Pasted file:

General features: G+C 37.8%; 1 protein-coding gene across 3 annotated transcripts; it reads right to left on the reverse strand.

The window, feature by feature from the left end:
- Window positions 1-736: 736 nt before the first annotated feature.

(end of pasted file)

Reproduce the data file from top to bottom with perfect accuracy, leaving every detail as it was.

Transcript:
General features: G+C 37.8%; 1 protein-coding gene across 3 annotated transcripts; it reads right to left on the reverse strand.

The window, feature by feature from the left end:
- Window positions 1-736: 736 nt before the first annotated feature.